'Most Hunters' By Aldo Leopold

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Brandon Krogman Dr. Ayers LH 105 9/15/14 Leopold talks about his own experiences hunting, as well as the general experiences of “most hunters”. What is the significance in the contrasts between the two? Aldo Leopold, a conservationist and naturalist, was also an avid grouse-hunter. He describes his October hunting adventures with his dog and the remarkable things he notices in nature. He also describes the purpose-driven scramble by other hunters to bag their respective animal. By describing both, he indirectly compares (and more importantly contrasts) the two in a way that shows the importance of familiarity with nature. What we should take out of this is clear—Leopold’s way of hunting and interacting with nature is more enjoyable and rewarding. The advantage he…show more content…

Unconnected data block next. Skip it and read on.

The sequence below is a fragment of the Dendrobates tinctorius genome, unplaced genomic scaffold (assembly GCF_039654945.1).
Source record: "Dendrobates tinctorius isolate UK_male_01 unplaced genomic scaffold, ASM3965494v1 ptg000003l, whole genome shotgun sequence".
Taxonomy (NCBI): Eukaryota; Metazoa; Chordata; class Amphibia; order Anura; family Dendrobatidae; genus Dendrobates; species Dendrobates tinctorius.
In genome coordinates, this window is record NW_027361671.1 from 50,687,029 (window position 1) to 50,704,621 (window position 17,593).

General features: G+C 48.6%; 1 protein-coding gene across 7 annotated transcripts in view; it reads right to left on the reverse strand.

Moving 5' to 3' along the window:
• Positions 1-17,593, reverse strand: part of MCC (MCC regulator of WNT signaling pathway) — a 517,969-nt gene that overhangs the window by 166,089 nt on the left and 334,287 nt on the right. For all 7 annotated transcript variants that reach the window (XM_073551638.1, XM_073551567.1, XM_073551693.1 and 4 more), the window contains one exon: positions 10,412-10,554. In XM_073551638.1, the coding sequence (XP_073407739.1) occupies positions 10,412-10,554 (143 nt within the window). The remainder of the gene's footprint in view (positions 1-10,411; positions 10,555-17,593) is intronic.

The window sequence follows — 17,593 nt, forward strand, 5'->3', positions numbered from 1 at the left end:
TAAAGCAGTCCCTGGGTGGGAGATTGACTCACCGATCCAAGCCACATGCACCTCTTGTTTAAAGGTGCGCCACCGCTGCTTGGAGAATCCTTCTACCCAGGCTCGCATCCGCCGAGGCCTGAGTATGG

He writes about following blackberry leaves, or “red lanterns” (62), to where the birds are. He understands that because the partridge wander from blackberry bush to blackberry bush while eating, the birds will eventually be right in front of him if he keeps heading upwind. However, less knowledgeable hunters use a “logical” plan and stick to it because they yearn for success and not enjoyment. By ignoring nature and following whatever plan they concocted before they arrived, these hunters “wear themselves out in the briarless scrub, and, returning home birdless, leave the rest of us in peace.”(63) They have wasted their time, worn themselves out, and left disappointed, all because they hunted on logic instead of reacting to the clues nature has left them. To avoid this, Leopold wants us to gain an understanding of nature, as well as be aware that there are advantages to be gained from observing natural patterns while hunting. If we go with the flow of nature, we will end up “where the birds actually are.”(62) This need not apply to only hunting, but to interacting with nature in

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